ANCHORAGE - Anchorage Mayor Mark Begich called for more state help in holding down gang crime in his city, including a new law that would put ankle bracelets on the legs of gang members on probation.
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After consecutive summers of increased gang activity in Anchorage, the mayor told the Downtown Rotary Club, he wants to make a dent in the city's gang population.
Begich criticized the state for not doing enough to fight the increasing violent crime and said he wants to go after Anchorage's repeat criminals, including the ones out on bail awaiting trial who commit more crimes.
He noted youth offenders who have driving-under-the-influence and reckless driving violations but are still on the roads causing accidents, and offenders who allow their homes to become crack houses or sites where stolen goods are fenced.
Begich and his newly appointed police chief, Rob Heun, have said more must be done by lawmakers to help Alaska's largest city.
"We are going out there and putting people in jail," Heun said after the mayor's speech. "The problem is the system doesn't have the proper resources to absorb them."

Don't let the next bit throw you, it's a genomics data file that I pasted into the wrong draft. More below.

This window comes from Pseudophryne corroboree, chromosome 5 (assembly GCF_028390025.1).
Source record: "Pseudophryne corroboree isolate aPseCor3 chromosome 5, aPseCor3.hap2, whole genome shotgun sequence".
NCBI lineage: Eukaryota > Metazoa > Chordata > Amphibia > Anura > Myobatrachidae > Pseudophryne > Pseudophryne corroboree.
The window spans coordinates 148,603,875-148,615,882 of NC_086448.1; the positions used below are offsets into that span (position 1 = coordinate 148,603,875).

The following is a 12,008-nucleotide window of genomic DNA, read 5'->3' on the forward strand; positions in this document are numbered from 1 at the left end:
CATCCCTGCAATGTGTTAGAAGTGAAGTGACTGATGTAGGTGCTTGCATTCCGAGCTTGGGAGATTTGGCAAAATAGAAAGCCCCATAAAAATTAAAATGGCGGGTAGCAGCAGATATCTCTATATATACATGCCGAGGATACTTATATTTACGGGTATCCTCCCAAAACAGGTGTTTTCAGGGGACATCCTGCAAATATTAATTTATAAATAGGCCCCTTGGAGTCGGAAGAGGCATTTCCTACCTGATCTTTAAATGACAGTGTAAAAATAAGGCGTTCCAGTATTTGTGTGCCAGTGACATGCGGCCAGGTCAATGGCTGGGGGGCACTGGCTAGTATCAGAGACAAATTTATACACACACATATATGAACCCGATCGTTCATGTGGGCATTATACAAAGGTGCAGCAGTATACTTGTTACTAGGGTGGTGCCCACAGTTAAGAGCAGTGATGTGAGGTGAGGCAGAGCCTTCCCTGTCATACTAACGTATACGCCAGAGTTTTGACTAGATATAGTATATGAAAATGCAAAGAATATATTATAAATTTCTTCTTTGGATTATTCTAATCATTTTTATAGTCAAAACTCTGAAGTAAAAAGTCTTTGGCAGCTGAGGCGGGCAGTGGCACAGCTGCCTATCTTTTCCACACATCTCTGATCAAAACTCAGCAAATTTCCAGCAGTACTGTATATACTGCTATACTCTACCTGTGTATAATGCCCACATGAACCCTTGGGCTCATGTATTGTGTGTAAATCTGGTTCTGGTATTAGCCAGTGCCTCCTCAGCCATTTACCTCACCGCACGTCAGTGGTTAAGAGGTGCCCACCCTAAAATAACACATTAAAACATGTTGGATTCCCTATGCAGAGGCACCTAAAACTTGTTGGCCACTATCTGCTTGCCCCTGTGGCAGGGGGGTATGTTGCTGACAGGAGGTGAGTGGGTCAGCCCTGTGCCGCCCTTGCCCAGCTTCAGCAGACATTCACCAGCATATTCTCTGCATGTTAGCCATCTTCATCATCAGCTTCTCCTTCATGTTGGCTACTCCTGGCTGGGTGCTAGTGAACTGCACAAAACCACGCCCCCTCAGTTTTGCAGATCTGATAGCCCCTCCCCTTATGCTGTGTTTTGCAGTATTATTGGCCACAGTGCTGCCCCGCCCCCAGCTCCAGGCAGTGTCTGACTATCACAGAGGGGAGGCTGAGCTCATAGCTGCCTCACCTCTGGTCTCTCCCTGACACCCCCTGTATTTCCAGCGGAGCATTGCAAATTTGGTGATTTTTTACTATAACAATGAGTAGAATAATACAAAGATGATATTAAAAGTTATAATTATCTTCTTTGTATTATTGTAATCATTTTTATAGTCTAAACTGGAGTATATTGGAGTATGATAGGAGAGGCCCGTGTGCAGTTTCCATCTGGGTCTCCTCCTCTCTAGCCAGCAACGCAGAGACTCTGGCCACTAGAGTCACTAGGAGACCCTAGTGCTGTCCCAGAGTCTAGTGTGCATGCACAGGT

Begich said the Anchorage district attorney's office has more than 1,600 felony cases awaiting action. As of January, there were 300 felony trials pending in Anchorage, he said.
Begich said too often those awaiting trial in a backlogged court system get out of jail and repeat the same crimes.
Begich said he plans to press the Legislature to hire more prosecutors and public defenders to move defendants through the court system and unplug the backlog. He also wants the state to address prison overcrowding.
"And you can pass all the laws you want to, but if the police are overloading the system, the system is not working," Heun said, of the need from the state to fund more prosecutors and public defenders. "We need to engage the Legislature to look at the overall criminal justice system."
John McConnaughy, Anchorage's municipal prosecutor, told KTUU-TV that the city and state want trials of gang members moved to federal court.
"The lengthy sentences will essentially take them out of the community," he said. "That will remove them for long periods of time and disrupt the functioning of the gangs themselves."
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